Before commencing duty at a ‘new’ site, Security Operatives will also need to be familiarised with the client organisation’s Policies and Procedures.

Security service requirers are strongly advised to specify these requirements explicitly in their contractual terms with security service providers.

Precautionary measures and considerations

Organisations looking to contract for a Security Guard presence in response to a risk of violence or other criminality would be wise to ensure that the Guards they are going to be relying on:

  • Are all suitably Licenced by the SIA to carry out the duties they are expected to perform.
  • Are going to be deployed in sufficient numbers to safely manage situations that may be foreseeable, based on Risk Assessment (i.e. not simply the number of security staff required by the Local Authority’s Licensing department!)
  • Have been issued with suitable (workable) guidance and local procedures to follow in incidents where violence is a factor
  • Understand their instructions, their responsibilities and the law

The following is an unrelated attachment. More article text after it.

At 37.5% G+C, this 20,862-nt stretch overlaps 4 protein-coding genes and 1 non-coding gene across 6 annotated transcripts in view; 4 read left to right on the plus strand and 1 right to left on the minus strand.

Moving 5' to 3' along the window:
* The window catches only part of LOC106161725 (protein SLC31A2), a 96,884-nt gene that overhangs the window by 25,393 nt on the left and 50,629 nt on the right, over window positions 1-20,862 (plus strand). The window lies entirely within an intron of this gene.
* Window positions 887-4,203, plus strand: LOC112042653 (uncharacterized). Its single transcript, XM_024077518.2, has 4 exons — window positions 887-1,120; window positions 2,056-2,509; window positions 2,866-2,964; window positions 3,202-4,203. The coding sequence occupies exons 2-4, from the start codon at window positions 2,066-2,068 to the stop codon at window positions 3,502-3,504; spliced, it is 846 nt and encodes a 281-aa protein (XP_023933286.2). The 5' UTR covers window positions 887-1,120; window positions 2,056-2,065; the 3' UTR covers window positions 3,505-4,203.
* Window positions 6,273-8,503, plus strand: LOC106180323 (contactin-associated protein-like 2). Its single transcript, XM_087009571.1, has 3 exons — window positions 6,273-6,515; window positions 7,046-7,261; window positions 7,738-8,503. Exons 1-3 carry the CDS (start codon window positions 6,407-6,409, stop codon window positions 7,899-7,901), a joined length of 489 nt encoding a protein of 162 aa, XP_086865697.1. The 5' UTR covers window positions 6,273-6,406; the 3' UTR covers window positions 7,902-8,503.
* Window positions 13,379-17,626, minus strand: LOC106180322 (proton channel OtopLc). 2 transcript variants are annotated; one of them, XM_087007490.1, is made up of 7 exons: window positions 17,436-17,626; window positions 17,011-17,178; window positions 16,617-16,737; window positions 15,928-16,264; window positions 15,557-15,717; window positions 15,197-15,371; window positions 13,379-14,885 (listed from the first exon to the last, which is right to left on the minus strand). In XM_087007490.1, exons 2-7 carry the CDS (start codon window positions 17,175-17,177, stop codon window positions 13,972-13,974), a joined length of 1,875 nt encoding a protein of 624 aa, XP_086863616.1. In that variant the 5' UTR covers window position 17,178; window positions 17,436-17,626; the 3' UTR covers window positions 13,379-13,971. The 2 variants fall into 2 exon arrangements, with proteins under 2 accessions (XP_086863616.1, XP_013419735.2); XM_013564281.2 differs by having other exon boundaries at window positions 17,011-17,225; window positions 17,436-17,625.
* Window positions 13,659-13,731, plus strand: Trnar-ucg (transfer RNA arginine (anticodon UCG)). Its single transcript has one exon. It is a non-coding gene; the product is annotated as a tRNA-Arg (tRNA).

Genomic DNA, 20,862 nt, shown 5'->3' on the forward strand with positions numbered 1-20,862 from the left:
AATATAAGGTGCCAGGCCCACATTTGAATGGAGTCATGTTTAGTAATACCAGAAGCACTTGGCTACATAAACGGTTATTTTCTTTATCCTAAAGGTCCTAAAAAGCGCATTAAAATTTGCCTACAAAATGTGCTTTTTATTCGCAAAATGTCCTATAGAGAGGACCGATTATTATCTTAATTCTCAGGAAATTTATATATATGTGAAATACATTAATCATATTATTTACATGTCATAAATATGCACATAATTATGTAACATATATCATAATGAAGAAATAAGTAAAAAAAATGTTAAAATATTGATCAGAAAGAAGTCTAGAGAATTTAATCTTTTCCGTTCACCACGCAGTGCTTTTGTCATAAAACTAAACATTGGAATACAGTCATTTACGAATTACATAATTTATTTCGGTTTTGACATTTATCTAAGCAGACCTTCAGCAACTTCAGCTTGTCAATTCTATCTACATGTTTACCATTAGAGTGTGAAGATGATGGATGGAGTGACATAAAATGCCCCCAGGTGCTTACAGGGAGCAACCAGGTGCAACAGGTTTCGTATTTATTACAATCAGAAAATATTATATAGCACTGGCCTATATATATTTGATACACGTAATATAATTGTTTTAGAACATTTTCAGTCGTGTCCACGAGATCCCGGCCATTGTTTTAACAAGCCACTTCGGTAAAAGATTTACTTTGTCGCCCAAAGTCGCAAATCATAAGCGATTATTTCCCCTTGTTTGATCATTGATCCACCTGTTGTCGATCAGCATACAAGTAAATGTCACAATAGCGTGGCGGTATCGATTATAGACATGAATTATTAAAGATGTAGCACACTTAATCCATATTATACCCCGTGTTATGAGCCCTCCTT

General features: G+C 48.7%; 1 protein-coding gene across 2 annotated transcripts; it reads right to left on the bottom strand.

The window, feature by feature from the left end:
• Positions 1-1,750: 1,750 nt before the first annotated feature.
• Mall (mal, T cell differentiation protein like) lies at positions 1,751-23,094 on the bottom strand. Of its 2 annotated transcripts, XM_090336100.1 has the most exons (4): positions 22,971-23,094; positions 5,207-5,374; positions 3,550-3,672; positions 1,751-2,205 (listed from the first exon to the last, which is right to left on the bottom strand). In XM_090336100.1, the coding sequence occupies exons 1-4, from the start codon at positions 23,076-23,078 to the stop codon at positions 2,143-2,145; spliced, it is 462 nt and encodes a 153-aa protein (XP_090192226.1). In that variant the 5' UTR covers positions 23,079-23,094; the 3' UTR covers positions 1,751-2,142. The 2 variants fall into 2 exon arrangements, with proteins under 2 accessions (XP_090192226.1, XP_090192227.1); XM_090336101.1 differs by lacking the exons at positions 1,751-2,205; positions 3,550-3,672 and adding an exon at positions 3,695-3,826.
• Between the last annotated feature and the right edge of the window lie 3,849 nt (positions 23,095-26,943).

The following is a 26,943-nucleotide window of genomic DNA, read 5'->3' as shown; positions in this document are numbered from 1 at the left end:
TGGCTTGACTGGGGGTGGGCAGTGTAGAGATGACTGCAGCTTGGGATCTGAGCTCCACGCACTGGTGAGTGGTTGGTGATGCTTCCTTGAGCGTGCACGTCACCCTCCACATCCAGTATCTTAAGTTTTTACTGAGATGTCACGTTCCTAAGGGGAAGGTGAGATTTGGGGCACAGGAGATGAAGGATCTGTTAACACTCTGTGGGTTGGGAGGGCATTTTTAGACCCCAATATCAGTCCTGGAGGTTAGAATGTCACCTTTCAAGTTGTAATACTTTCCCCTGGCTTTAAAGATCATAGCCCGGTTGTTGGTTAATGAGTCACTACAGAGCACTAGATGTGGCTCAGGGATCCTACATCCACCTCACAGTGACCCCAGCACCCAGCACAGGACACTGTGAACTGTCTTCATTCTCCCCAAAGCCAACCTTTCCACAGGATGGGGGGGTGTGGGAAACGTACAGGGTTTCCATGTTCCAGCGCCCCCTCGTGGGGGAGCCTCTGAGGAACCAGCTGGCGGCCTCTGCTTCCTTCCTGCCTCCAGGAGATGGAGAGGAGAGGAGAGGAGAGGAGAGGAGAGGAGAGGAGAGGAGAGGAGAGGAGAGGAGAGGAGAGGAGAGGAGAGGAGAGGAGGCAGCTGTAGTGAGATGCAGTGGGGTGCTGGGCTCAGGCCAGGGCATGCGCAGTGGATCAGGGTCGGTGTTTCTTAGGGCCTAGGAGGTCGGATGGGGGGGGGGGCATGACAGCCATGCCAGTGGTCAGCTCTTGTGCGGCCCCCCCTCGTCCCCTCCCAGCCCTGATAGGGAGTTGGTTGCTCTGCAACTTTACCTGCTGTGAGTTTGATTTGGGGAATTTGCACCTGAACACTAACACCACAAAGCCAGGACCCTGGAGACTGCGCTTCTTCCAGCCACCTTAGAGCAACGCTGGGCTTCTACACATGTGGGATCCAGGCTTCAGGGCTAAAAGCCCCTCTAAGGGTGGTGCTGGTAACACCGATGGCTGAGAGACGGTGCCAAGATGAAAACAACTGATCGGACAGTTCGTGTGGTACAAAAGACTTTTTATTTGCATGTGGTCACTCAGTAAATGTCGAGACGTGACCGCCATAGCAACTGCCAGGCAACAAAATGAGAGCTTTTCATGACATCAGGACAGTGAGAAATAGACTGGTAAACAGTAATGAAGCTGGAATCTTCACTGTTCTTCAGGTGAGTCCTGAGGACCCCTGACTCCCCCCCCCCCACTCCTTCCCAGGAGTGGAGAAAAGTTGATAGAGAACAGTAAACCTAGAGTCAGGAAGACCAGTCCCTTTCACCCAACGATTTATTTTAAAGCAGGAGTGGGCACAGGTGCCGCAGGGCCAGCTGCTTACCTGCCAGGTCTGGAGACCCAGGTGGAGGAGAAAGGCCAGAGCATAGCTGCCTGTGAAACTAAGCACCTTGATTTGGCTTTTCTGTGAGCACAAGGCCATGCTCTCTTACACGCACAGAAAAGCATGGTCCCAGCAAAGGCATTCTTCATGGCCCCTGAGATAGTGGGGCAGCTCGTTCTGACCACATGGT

• Fully appreciate the rights of others
  • Know the danger of causing asphxyiation during physical restraint – and what methods and what signs and symptoms present a high risk of it happening
  • Are suitably supported to carry out their purpose effectively, safely and in a client centered way
  • Can demonstrate competence (Trained/Experienced)

If you are contracting in Security Guards, get ‘Best Value’

The European Union has developed an extensive legislative framework to cover public procurement that is designed to drive standards up by freeing local authorities to award contracts on the basis of Best Value.

The concept of Best Value seeks to take into account not only a favourable price, but also the quality elements of a bid for service provision.

The tendering of security services falls under the remit of the European Services Directive (Council Directive 92/50/EEC) and now allows local authorities to award contracts to the “economically most advantageous tender”.  Supporting this, a handbook has been produced for use by adjudicating authorities that provides a checklist of criteria for assessing the quality of private security services. This highlights the value to end users of taking these criteria into consideration and it also provides an excellent system for quotes which enables bids to be assessed according to criteria of both price and quality.

You can get it FREE by visiting the securebestvalue.org web site.

 

NEXT